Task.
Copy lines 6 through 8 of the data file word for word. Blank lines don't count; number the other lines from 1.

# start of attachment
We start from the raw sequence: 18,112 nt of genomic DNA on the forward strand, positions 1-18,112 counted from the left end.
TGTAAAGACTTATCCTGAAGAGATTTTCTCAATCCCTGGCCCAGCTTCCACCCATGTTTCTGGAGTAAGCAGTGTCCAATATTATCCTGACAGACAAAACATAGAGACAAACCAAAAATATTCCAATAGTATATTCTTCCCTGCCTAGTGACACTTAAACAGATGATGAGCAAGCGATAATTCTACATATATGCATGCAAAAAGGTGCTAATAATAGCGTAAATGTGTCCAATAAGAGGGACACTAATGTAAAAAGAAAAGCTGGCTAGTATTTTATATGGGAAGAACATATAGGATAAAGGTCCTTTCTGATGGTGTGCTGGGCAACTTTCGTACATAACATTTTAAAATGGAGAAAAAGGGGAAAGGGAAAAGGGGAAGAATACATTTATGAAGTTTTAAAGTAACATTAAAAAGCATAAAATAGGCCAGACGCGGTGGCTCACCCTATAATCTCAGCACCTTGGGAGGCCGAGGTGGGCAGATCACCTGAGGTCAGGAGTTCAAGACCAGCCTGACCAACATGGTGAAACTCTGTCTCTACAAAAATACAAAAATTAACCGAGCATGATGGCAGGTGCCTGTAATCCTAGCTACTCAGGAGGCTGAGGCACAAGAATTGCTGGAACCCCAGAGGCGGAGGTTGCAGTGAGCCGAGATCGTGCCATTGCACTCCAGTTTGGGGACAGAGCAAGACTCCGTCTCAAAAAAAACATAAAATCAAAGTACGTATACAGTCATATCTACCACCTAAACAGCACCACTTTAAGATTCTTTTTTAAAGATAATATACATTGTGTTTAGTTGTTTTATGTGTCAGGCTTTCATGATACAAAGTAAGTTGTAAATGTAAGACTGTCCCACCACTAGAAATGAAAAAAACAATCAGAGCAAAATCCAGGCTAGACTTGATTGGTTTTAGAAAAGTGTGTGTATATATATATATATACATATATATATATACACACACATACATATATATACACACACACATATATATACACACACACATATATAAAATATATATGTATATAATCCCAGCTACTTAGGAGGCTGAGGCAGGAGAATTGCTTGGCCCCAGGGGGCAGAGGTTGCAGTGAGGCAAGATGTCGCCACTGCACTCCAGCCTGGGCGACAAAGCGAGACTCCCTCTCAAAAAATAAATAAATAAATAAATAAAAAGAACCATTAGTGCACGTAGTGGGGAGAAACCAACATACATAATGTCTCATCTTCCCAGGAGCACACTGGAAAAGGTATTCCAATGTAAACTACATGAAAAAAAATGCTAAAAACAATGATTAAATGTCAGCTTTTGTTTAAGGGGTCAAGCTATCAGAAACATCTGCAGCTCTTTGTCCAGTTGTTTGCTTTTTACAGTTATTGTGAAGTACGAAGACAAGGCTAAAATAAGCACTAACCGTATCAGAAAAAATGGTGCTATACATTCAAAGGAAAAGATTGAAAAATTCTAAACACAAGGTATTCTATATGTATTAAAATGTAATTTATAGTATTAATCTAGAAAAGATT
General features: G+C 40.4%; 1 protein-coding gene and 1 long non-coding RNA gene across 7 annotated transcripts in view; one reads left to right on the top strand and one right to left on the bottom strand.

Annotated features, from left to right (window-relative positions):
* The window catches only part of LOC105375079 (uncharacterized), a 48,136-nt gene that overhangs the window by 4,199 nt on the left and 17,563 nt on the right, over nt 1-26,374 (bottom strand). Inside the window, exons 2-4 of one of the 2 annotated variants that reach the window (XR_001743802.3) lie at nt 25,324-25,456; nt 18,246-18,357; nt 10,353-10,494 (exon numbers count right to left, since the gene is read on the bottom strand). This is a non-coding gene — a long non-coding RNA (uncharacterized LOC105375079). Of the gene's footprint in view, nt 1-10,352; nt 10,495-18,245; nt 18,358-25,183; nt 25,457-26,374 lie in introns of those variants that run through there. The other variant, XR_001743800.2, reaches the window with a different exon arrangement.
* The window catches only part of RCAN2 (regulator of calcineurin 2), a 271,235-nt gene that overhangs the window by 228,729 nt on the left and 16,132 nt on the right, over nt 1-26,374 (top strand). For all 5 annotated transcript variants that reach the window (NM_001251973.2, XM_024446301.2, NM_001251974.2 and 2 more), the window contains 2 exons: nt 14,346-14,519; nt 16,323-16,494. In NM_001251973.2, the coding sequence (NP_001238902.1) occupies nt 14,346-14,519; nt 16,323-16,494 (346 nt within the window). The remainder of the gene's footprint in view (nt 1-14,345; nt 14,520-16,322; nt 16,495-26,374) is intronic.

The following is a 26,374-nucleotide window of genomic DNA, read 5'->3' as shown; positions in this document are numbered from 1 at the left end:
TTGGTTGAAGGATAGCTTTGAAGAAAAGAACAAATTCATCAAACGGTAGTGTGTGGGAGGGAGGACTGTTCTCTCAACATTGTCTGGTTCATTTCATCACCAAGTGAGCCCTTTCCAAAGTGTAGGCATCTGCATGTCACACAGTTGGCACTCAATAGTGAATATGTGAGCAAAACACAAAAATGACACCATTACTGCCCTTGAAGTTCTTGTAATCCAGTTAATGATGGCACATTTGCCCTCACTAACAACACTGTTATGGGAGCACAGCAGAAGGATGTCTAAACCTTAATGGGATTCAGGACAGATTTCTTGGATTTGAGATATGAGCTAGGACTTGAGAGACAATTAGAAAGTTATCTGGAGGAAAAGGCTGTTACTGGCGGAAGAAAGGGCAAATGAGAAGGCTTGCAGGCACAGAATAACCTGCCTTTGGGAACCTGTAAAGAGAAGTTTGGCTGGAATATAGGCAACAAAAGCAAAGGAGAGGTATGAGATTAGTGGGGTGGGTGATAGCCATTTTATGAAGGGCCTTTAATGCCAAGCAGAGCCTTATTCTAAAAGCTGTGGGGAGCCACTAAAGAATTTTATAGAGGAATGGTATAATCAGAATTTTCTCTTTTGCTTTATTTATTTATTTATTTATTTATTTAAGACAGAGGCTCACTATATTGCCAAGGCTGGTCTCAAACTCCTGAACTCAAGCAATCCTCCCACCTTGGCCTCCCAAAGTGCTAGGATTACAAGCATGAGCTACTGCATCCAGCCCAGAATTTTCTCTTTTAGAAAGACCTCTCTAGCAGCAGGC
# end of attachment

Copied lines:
* The window catches only part of RCAN2 (regulator of calcineurin 2), a 271,235-nt gene that overhangs the window by 228,729 nt on the left and 16,132 nt on the right, over nt 1-26,374 (top strand). For all 5 annotated transcript variants that reach the window (NM_001251973.2, XM_024446301.2, NM_001251974.2 and 2 more), the window contains 2 exons: nt 14,346-14,519; nt 16,323-16,494. In NM_001251973.2, the coding sequence (NP_001238902.1) occupies nt 14,346-14,519; nt 16,323-16,494 (346 nt within the window). The remainder of the gene's footprint in view (nt 1-14,345; nt 14,520-16,322; nt 16,495-26,374) is intronic.

The following is a 26,374-nucleotide window of genomic DNA, read 5'->3' as shown; positions in this document are numbered from 1 at the left end:
TTGGTTGAAGGATAGCTTTGAAGAAAAGAACAAATTCATCAAACGGTAGTGTGTGGGAGGGAGGACTGTTCTCTCAACATTGTCTGGTTCATTTCATCACCAAGTGAGCCCTTTCCAAAGTGTAGGCATCTGCATGTCACACAGTTGGCACTCAATAGTGAATATGTGAGCAAAACACAAAAATGACACCATTACTGCCCTTGAAGTTCTTGTAATCCAGTTAATGATGGCACATTTGCCCTCACTAACAACACTGTTATGGGAGCACAGCAGAAGGATGTCTAAACCTTAATGGGATTCAGGACAGATTTCTTGGATTTGAGATATGAGCTAGGACTTGAGAGACAATTAGAAAGTTATCTGGAGGAAAAGGCTGTTACTGGCGGAAGAAAGGGCAAATGAGAAGGCTTGCAGGCACAGAATAACCTGCCTTTGGGAACCTGTAAAGAGAAGTTTGGCTGGAATATAGGCAACAAAAGCAAAGGAGAGGTATGAGATTAGTGGGGTGGGTGATAGCCATTTTATGAAGGGCCTTTAATGCCAAGCAGAGCCTTATTCTAAAAGCTGTGGGGAGCCACTAAAGAATTTTATAGAGGAATGGTATAATCAGAATTTTCTCTTTTGCTTTATTTATTTATTTATTTATTTATTTAAGACAGAGGCTCACTATATTGCCAAGGCTGGTCTCAAACTCCTGAACTCAAGCAATCCTCCCACCTTGGCCTCCCAAAGTGCTAGGATTACAAGCATGAGCTACTGCATCCAGCCCAGAATTTTCTCTTTTAGAAAGACCTCTCTAGCAGCAGGC